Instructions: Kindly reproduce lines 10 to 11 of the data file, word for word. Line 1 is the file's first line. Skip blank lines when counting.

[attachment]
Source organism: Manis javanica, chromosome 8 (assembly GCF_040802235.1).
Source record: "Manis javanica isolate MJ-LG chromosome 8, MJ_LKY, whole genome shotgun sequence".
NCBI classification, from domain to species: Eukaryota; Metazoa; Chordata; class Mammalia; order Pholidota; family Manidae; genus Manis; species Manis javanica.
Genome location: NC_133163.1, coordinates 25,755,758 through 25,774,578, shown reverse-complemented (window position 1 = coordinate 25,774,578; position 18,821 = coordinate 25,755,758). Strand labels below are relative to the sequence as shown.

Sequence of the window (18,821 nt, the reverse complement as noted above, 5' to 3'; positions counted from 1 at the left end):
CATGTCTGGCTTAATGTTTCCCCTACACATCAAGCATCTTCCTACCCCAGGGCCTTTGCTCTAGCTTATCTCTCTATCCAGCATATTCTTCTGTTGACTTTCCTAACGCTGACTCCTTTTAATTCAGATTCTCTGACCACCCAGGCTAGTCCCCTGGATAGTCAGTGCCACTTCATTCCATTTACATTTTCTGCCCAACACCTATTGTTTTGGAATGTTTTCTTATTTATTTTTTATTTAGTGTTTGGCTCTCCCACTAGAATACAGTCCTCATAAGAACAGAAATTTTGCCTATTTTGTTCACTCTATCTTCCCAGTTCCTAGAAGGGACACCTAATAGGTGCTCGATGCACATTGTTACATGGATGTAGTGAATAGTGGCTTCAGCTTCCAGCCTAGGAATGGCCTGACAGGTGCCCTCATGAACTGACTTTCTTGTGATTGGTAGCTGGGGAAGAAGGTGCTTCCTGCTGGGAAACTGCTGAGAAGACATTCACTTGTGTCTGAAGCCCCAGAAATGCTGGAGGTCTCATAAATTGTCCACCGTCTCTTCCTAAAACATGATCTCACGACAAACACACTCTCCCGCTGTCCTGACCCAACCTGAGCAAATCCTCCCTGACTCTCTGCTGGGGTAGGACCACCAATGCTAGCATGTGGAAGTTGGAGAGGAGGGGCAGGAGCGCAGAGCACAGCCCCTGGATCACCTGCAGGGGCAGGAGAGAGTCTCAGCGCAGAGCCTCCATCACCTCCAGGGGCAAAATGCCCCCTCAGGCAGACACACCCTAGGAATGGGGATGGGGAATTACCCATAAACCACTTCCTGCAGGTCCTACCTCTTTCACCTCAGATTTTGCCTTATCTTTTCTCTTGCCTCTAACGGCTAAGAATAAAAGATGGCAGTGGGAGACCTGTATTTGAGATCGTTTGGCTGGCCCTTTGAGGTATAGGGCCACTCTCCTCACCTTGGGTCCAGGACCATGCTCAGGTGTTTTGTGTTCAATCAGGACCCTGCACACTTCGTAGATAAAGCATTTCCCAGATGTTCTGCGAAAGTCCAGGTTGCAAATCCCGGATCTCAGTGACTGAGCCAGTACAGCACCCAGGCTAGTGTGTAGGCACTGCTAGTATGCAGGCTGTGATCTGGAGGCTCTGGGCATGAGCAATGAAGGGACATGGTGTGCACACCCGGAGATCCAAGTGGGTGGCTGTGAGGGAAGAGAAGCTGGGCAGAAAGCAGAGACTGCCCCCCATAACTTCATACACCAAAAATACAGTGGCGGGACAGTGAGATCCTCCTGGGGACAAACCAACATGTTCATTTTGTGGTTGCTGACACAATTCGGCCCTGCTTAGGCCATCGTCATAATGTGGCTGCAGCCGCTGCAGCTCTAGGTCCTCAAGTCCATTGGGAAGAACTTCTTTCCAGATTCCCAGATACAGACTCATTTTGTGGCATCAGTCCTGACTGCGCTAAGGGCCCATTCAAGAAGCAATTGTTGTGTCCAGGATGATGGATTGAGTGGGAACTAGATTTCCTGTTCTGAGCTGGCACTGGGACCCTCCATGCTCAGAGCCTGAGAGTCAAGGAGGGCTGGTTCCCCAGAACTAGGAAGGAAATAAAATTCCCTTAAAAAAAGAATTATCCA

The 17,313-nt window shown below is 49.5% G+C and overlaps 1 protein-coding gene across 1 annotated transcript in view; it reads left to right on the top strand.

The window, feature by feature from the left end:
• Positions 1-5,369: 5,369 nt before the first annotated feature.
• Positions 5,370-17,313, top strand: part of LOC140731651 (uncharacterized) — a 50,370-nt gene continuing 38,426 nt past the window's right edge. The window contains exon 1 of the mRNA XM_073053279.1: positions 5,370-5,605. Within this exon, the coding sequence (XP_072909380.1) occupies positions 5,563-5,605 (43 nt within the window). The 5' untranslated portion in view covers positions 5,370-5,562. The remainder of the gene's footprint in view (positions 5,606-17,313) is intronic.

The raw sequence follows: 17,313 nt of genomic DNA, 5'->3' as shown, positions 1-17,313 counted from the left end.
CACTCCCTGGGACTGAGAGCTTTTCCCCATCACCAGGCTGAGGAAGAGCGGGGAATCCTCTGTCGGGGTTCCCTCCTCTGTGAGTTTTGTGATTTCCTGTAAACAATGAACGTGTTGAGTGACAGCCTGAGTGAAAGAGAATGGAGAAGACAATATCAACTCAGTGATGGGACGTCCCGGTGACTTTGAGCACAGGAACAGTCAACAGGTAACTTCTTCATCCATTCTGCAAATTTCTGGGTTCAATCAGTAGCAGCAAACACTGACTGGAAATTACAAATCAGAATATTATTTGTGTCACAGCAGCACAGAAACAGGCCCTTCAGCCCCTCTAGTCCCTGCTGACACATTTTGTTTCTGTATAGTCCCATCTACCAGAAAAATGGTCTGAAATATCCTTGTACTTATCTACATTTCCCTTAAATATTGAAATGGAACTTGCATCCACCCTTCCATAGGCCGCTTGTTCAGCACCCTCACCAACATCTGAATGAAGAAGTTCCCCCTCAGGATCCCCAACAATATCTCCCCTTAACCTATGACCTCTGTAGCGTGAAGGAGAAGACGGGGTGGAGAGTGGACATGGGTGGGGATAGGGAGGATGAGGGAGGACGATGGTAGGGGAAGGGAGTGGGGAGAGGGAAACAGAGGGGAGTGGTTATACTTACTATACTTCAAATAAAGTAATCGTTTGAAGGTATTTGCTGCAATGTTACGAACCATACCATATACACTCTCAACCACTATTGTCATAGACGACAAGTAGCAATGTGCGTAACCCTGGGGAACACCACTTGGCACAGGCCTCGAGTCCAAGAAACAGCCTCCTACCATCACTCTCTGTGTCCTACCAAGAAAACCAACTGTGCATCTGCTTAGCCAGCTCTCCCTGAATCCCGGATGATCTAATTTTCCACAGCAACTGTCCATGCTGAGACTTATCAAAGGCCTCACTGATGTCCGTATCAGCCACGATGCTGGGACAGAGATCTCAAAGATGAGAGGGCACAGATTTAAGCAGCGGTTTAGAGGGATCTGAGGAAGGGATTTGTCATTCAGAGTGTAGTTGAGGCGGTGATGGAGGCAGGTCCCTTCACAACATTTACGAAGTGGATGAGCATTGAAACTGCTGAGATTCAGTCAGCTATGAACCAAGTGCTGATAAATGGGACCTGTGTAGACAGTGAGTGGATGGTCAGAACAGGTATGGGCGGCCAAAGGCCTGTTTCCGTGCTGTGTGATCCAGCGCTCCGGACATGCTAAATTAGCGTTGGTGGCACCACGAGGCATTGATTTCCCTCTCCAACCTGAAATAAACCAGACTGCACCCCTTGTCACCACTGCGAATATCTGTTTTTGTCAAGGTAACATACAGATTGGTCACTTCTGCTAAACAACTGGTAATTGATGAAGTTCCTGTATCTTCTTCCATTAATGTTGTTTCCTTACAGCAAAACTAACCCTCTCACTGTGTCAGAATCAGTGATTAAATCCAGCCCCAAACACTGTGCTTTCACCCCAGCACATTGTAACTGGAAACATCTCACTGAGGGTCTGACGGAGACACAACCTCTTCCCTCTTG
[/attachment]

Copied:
• Positions 5,370-17,313, top strand: part of LOC140731651 (uncharacterized) — a 50,370-nt gene continuing 38,426 nt past the window's right edge. The window contains exon 1 of the mRNA XM_073053279.1: positions 5,370-5,605. Within this exon, the coding sequence (XP_072909380.1) occupies positions 5,563-5,605 (43 nt within the window). The 5' untranslated portion in view covers positions 5,370-5,562. The remainder of the gene's footprint in view (positions 5,606-17,313) is intronic.

The raw sequence follows: 17,313 nt of genomic DNA, 5'->3' as shown, positions 1-17,313 counted from the left end.